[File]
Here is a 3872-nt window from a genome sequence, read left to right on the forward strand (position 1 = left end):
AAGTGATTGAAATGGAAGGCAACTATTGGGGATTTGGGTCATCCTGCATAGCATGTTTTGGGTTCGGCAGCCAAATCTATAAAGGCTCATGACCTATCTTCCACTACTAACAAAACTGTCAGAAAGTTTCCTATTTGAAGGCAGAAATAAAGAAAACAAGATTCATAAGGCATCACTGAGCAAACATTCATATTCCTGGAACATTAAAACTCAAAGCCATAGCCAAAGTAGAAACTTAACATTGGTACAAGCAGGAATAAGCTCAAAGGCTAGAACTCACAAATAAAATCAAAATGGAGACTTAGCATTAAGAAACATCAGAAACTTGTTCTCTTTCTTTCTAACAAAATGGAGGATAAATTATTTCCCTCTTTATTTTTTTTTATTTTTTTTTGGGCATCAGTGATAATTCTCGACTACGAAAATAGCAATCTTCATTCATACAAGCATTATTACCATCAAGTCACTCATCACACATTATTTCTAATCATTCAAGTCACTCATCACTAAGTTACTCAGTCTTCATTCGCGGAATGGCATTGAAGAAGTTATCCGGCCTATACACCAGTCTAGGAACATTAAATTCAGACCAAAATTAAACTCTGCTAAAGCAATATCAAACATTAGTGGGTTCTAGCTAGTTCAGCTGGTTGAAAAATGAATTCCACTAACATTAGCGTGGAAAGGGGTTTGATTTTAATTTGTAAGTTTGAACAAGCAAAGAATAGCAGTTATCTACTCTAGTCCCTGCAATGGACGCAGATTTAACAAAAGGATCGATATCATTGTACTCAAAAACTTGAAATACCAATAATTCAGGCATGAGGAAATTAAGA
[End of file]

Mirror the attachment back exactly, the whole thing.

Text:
Here is a 3872-nt window from a genome sequence, read left to right on the forward strand (position 1 = left end):
AAGTGATTGAAATGGAAGGCAACTATTGGGGATTTGGGTCATCCTGCATAGCATGTTTTGGGTTCGGCAGCCAAATCTATAAAGGCTCATGACCTATCTTCCACTACTAACAAAACTGTCAGAAAGTTTCCTATTTGAAGGCAGAAATAAAGAAAACAAGATTCATAAGGCATCACTGAGCAAACATTCATATTCCTGGAACATTAAAACTCAAAGCCATAGCCAAAGTAGAAACTTAACATTGGTACAAGCAGGAATAAGCTCAAAGGCTAGAACTCACAAATAAAATCAAAATGGAGACTTAGCATTAAGAAACATCAGAAACTTGTTCTCTTTCTTTCTAACAAAATGGAGGATAAATTATTTCCCTCTTTATTTTTTTTTATTTTTTTTTGGGCATCAGTGATAATTCTCGACTACGAAAATAGCAATCTTCATTCATACAAGCATTATTACCATCAAGTCACTCATCACACATTATTTCTAATCATTCAAGTCACTCATCACTAAGTTACTCAGTCTTCATTCGCGGAATGGCATTGAAGAAGTTATCCGGCCTATACACCAGTCTAGGAACATTAAATTCAGACCAAAATTAAACTCTGCTAAAGCAATATCAAACATTAGTGGGTTCTAGCTAGTTCAGCTGGTTGAAAAATGAATTCCACTAACATTAGCGTGGAAAGGGGTTTGATTTTAATTTGTAAGTTTGAACAAGCAAAGAATAGCAGTTATCTACTCTAGTCCCTGCAATGGACGCAGATTTAACAAAAGGATCGATATCATTGTACTCAAAAACTTGAAATACCAATAATTCAGGCATGAGGAAATTAAGA